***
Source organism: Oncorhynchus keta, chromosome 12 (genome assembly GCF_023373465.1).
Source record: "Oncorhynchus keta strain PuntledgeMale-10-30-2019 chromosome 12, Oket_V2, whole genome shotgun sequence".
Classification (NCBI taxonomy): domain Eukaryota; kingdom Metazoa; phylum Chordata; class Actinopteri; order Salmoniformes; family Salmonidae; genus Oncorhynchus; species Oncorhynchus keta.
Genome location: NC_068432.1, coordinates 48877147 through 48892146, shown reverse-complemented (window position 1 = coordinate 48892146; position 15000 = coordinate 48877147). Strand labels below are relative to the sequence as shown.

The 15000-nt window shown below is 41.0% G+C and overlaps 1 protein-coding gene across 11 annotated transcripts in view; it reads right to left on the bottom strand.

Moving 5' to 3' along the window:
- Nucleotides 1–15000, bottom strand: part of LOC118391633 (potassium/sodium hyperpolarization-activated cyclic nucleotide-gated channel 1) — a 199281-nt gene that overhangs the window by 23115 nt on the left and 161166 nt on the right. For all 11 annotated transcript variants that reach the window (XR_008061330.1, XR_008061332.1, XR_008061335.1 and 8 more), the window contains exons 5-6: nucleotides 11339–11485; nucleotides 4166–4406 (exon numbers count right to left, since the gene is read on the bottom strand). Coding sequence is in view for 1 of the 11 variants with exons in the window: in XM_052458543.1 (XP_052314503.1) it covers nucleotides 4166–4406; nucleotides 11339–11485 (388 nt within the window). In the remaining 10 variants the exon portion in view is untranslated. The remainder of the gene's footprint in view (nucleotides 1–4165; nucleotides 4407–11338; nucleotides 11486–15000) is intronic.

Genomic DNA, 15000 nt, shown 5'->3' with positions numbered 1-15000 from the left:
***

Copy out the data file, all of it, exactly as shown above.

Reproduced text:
Source organism: Oncorhynchus keta, chromosome 12 (genome assembly GCF_023373465.1).
Source record: "Oncorhynchus keta strain PuntledgeMale-10-30-2019 chromosome 12, Oket_V2, whole genome shotgun sequence".
Classification (NCBI taxonomy): domain Eukaryota; kingdom Metazoa; phylum Chordata; class Actinopteri; order Salmoniformes; family Salmonidae; genus Oncorhynchus; species Oncorhynchus keta.
Genome location: NC_068432.1, coordinates 48877147 through 48892146, shown reverse-complemented (window position 1 = coordinate 48892146; position 15000 = coordinate 48877147). Strand labels below are relative to the sequence as shown.

The 15000-nt window shown below is 41.0% G+C and overlaps 1 protein-coding gene across 11 annotated transcripts in view; it reads right to left on the bottom strand.

Moving 5' to 3' along the window:
- Nucleotides 1–15000, bottom strand: part of LOC118391633 (potassium/sodium hyperpolarization-activated cyclic nucleotide-gated channel 1) — a 199281-nt gene that overhangs the window by 23115 nt on the left and 161166 nt on the right. For all 11 annotated transcript variants that reach the window (XR_008061330.1, XR_008061332.1, XR_008061335.1 and 8 more), the window contains exons 5-6: nucleotides 11339–11485; nucleotides 4166–4406 (exon numbers count right to left, since the gene is read on the bottom strand). Coding sequence is in view for 1 of the 11 variants with exons in the window: in XM_052458543.1 (XP_052314503.1) it covers nucleotides 4166–4406; nucleotides 11339–11485 (388 nt within the window). In the remaining 10 variants the exon portion in view is untranslated. The remainder of the gene's footprint in view (nucleotides 1–4165; nucleotides 4407–11338; nucleotides 11486–15000) is intronic.

Genomic DNA, 15000 nt, shown 5'->3' with positions numbered 1-15000 from the left: